Advances in Applied Agricultural Sciences 03 (2015), 02: 01-19
Assessing Long Term Historical Air Temperature Records in the Estimation of Warming Trends for Use by Agricultural Scientists Globally
J. D. H. Keatinge 1*, D. R. Ledesma 1, J. d’ A. Hughes 1 and F. J. D. Keatinge 2
1 AVRDC – The World Vegetable Center, Shanhua, Tainan 74151, Taiwan. 2 Department of Geography, University of Florida, Gainesville FL 32611, USA.
Plant breeders globally are presently handicapped by uncertain estimates of future increases in annual air temperatures. In particular, lack of location-specific estimates in the next 25 years is likely to hinder their attempts to incorporate specifically additional heat tolerance and pest resistance into new varieties in addition to the many other breeding and agronomic issues associated with global climate uncertainty which challenge agricultural scientists. Failure to adequately predict the likely future suite of challenging abiotic and biotic stresses to crops may render the new varieties needed for the coming generations to be less productive and with less effective longevity, bringing severe global consequences. In this paper we have made an attempt to provide estimates of the likely range of increases in annual average air temperature 25 years into the future across a wide range of locations. These were selected, essentially at random, but with provisos that the sites should be in areas suitable for cropping, and have had an uninterrupted, freely available data stream for at least 100 years. The sites showed great variability in likely temperature increases in 2039, from around a maximum increase equivalent to 4.5 oC per hundred years to a minimum of no change (1975-2013). There was also considerable variability when the time period over which the analysis was performed was changed from 1975-2013 to more historic or more recent periods. Approximately half of the sites analyzed for 1975-2013 project no significant future increase in air temperature. With longer data runs most sites showed at least modest increases in temperature, with the extreme case—Tbilisi in Georgia—requiring a return to 1881 before a significant increase was recorded. If a default period has to be selected then 1975-2013 remains the pragmatic option.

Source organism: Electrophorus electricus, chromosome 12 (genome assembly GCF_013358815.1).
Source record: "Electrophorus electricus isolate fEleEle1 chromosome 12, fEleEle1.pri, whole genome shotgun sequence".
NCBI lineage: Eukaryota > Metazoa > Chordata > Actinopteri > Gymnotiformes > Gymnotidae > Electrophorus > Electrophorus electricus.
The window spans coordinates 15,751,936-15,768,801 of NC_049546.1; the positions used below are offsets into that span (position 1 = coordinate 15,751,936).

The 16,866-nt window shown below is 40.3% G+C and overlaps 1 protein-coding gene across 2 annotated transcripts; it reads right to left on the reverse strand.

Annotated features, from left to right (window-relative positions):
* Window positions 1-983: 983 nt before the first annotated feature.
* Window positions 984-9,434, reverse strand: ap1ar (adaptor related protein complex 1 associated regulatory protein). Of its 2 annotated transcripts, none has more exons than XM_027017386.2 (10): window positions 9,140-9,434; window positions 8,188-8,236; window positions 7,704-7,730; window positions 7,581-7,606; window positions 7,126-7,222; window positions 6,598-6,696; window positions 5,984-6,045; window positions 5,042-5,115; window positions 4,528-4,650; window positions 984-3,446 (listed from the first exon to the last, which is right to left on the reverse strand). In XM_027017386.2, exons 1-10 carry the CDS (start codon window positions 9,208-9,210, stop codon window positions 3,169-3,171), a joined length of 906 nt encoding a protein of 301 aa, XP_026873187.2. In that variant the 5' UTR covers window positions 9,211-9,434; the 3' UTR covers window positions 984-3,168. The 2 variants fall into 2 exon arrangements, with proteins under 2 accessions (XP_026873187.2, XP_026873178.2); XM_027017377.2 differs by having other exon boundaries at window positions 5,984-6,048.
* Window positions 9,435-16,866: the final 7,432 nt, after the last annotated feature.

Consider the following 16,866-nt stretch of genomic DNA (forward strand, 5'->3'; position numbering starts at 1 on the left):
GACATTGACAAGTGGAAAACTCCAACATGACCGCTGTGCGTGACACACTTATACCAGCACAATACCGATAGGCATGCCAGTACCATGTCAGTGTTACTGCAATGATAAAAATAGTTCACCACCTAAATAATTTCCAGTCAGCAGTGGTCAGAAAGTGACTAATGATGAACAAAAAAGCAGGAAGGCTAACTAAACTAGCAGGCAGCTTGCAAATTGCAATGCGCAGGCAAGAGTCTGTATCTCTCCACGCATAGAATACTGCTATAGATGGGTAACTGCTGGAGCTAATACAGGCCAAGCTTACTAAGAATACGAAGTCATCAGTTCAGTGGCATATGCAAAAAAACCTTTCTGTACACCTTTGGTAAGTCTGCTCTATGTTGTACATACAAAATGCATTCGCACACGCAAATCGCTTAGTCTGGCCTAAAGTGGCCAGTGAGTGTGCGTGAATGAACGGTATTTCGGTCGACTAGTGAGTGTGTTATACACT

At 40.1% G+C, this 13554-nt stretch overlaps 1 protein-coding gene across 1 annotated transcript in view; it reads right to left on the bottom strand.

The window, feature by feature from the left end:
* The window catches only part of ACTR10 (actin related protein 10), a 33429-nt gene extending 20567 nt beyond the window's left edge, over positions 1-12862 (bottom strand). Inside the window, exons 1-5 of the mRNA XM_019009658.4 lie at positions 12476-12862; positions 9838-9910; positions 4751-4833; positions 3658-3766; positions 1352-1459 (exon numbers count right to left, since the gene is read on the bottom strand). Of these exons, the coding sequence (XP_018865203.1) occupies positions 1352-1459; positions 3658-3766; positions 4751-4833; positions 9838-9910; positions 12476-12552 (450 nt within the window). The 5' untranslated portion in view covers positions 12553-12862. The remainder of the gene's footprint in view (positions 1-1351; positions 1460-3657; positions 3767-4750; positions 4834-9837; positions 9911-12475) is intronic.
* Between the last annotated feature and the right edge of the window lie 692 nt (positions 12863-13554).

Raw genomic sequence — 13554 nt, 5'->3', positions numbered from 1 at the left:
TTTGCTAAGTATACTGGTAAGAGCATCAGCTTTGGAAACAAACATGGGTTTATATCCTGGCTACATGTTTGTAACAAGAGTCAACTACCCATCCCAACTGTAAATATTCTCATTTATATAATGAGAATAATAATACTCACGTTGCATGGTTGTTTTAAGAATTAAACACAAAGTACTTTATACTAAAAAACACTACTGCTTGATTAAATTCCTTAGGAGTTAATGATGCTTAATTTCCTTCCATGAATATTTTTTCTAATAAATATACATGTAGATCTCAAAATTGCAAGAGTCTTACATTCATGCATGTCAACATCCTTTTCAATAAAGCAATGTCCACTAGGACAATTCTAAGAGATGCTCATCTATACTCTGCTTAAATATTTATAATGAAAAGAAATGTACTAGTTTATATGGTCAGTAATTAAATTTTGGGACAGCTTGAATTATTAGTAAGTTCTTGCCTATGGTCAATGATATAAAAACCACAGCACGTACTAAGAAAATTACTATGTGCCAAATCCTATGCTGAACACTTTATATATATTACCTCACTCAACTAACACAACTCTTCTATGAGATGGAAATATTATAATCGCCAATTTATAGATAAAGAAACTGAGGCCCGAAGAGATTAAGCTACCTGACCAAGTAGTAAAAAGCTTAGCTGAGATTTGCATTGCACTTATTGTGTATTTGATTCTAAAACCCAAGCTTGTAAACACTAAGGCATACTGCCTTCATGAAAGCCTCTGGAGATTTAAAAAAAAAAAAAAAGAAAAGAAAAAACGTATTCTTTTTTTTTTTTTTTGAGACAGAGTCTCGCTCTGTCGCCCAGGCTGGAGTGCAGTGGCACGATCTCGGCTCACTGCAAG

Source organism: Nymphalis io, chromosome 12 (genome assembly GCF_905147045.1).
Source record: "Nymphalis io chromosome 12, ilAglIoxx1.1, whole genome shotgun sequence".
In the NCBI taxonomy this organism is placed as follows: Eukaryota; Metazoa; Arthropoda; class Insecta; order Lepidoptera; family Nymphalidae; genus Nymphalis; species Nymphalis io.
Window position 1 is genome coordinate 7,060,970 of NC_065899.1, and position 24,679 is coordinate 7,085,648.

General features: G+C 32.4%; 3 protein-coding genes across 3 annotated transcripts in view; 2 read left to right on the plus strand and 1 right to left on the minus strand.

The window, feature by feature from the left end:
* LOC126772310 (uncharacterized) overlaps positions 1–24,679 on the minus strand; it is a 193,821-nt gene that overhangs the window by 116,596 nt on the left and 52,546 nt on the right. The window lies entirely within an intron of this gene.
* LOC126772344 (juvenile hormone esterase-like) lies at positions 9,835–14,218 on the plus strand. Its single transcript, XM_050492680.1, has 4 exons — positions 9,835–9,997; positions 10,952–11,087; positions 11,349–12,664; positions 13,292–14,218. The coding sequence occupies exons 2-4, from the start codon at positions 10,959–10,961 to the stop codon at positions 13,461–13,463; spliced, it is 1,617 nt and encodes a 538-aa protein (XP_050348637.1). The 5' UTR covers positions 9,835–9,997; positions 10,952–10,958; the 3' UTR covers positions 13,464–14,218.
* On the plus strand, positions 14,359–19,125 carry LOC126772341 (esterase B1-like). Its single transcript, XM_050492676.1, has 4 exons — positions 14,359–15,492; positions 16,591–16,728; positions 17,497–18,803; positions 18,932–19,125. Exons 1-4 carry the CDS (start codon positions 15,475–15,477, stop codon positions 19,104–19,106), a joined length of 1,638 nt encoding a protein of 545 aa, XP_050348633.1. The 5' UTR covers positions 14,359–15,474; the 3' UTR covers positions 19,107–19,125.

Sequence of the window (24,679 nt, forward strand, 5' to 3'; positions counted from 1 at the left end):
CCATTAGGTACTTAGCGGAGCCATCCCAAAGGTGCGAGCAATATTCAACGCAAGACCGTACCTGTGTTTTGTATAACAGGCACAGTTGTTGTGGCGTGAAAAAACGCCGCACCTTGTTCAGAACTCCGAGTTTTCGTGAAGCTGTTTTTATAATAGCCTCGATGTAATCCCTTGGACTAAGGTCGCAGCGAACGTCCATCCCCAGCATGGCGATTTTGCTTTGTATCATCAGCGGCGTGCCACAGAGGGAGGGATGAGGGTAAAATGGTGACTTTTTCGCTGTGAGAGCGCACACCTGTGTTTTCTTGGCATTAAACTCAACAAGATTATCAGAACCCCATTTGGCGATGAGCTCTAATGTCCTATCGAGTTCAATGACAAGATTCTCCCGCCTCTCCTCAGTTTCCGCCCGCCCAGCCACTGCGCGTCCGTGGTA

Keywords: Crop breeding, Future air temperature forecasts, Uncertainty, Urbanization